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Chapter 2. Capacity Planning > How Fast a Server Do You Need?

2.5. How Fast a Server Do You Need?

Given a certain network bandwidth, how fast a server do you need? More server disk speed, bus speed, and CPU speed all cost money. From the network bandwidth, you have an upper limit on the HTTP server hardware you need for serving static content such as HTML and images. Remember that there's no point in buying server hardware that has vastly more throughput capacity than the network it's connected to if you can't use that server's throughput. The web server software and operating system determine how efficiently you can use your server hardware. In practice, HTTP server software is not a bottleneck. For example, Apache running on Linux on a low-end Pentium machine can fill a 10Mbps line with static HTML content. If a significant load is put on your server, it will be from dynamic content generation, such as CGIs, Java servlets, and database queries. If you have any dynamic content, you should size your server around that.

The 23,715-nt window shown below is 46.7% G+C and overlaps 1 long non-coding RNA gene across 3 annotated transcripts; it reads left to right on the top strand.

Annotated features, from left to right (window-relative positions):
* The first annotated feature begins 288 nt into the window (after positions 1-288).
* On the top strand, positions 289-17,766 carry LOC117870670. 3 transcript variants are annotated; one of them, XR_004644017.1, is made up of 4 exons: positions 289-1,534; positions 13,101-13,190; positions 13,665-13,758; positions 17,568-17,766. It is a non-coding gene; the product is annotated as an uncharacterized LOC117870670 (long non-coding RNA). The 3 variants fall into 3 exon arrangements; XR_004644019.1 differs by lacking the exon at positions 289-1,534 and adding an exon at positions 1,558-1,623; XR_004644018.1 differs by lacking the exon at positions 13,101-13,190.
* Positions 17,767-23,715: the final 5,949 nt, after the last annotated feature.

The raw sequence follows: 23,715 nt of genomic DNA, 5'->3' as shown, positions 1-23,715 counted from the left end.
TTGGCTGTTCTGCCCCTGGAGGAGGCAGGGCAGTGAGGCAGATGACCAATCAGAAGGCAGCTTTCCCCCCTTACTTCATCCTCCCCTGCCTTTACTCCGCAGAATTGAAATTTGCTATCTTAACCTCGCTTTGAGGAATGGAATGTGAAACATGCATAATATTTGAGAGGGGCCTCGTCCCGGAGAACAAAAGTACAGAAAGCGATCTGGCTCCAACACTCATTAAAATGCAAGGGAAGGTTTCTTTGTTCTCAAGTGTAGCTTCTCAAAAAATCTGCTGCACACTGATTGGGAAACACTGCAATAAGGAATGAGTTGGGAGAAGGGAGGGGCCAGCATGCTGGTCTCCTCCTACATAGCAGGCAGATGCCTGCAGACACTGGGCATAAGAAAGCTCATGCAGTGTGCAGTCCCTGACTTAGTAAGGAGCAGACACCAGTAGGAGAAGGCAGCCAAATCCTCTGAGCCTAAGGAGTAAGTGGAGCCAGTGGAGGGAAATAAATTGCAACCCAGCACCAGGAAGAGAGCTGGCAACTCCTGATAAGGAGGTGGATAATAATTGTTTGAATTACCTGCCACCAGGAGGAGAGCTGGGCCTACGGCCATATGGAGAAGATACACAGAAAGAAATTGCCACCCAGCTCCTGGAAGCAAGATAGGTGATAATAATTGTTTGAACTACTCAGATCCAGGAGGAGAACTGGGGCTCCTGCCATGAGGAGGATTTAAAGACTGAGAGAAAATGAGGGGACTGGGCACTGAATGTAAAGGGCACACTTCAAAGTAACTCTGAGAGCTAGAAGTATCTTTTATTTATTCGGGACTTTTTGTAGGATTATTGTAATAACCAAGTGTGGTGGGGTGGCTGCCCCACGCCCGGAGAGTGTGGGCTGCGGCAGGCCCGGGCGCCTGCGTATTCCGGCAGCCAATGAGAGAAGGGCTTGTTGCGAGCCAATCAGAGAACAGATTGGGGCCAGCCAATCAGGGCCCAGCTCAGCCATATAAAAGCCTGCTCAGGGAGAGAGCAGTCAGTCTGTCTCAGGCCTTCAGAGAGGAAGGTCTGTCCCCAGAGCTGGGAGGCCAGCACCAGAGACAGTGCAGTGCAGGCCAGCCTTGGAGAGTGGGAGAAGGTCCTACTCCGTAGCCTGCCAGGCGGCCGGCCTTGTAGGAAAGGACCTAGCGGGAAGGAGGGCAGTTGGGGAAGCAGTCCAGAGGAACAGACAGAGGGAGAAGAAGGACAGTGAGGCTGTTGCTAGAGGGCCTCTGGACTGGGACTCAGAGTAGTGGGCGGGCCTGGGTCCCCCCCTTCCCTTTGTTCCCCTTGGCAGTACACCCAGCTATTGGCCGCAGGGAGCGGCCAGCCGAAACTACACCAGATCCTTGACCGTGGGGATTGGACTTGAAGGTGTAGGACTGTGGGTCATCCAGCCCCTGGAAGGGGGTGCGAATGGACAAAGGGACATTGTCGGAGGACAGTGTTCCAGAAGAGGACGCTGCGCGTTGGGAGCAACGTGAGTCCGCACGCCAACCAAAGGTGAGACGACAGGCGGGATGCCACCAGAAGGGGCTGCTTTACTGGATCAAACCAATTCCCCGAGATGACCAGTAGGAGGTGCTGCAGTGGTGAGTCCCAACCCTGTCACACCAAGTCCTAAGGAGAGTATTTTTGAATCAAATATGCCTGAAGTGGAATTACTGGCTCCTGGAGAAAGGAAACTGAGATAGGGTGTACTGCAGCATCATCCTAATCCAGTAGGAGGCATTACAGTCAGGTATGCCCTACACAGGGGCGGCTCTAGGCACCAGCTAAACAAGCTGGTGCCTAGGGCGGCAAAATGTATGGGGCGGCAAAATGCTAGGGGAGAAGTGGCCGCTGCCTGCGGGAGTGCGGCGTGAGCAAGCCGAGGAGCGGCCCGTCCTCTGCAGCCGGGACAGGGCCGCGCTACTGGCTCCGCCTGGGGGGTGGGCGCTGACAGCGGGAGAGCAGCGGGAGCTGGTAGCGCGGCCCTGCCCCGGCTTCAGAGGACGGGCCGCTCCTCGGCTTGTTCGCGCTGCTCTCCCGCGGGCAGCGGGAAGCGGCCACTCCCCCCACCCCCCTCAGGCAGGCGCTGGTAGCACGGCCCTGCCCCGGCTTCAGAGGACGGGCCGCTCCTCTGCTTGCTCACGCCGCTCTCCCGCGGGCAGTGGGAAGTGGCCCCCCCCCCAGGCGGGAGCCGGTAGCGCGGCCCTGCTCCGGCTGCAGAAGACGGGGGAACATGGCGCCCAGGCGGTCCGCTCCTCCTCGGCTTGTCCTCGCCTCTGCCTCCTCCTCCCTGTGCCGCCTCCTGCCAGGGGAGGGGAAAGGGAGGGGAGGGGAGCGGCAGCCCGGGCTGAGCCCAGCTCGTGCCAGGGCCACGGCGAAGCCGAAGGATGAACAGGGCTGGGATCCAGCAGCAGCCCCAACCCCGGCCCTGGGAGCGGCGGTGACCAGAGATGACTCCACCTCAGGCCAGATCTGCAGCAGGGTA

The whole connection time for an Internet HTTP transfer is typically 2 to 20 seconds, most of which is usually caused by modem and Internet bandwidth and latency limitations. While this may be frustrating, it does leave quite a bit of breathing room for the server. It makes little sense to insure that a lightly loaded server can generate a response to an HTTP request in one millisecond if the network is going to consume thousands of milliseconds.


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